On the 7th June 1954, Turing was found dead. At his bedside an apple from which he had taken several bites. Turing had poisoned the apple with cyanide. Turing had passed, but his question remained. Whether the mind was a computer and so limited by logic, or somehow able to transcend logic, was now the question that came to trouble the mind of Kurt Godel.

Having recovered from his time in the mentally unstable sanctum, by the time he got here to the Insititute for Advanced Study in America he was a very peculiar man. One of the stories they tell about him is if he was caught in the commons with a crowd of other people he so hated physical contact, that he would stand very still, so as to plot the perfect course out so as not to have to actually touch anyone. He also felt he was being poisoned by what he called bad air, from heating systems and air conditioners. And most of all he thought his food was being poisoned.

Peculiar as Gödel was his genius was undimmed. Unlike Turing, Godel could not believe we were like computers. He wanted to show how the mind had a way of reaching truth outside logic. And what it would mean if it couldn’t.

So, why so convinced was Godel that humans had
this spark of creativity? The key to his belief
comes from a deep conviction he shared with one of the few close friends he ever had, that other Austrian genius who had settled at the Institute, Albert Einstein.

Einstein used to say that he came here to the Institute for Advanced Studies simply for the privilege of walking home with Kurt Godel. And what was it that held this most unlikely of couples together. On the one hand you’ve got the warm and avuncular Einstein and on the other the rather cold, wizened and withdrawn Kurt Godel. The answer for this strange companionship comes I think from something else that Einstein said.. He said that "God may be subtle but he’s not malicious." And what does that mean? Well, it means for Einstein is that however complicated the universe might be there will always be beautiful rules by which it works. Godel believed the same idea from his point of view to mean, that God would never have put us into a creation that we could not then understand.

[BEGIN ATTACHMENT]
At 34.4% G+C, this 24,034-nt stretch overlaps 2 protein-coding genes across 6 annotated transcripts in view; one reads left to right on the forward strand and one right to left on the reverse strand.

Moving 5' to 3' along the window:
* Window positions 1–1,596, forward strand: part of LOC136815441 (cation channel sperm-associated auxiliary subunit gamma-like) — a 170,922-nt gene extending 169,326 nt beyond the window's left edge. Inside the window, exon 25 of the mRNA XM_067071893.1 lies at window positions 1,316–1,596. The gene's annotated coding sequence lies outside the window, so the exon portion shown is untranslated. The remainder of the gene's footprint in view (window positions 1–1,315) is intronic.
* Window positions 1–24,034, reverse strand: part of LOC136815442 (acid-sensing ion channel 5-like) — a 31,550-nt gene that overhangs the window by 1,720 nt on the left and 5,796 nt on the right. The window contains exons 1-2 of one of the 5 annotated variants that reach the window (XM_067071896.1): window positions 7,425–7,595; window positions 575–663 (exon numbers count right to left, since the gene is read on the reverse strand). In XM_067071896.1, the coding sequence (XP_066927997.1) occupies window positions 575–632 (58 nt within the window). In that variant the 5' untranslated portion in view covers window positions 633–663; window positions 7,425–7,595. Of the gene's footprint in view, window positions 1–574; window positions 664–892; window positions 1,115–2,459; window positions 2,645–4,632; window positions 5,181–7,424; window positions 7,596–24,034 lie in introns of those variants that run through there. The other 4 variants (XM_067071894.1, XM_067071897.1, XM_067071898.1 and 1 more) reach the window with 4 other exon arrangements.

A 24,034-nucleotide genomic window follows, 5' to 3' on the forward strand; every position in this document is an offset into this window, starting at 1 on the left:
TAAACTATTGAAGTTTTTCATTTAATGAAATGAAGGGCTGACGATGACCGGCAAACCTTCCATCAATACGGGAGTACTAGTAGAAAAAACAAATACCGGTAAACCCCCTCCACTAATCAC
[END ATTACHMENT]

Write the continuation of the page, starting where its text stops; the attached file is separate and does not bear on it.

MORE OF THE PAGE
The question is, how is it that Kurt Gödel can believe that God is not malicious? That it’s all understandable? Because Gödel is the man who has proved that some things cannot be proven logically and rationally. So surely God must be malicious? The way he gets out of it is that Gödel, like Einstein, believes deeply in Intuition - That we can know things outside of logic, maths and computation; because we just intuit them. And they both believed this, because they both felt it. They have both had their moments of intuition, moments of sudden conceptual realisation that were by far more than just chance.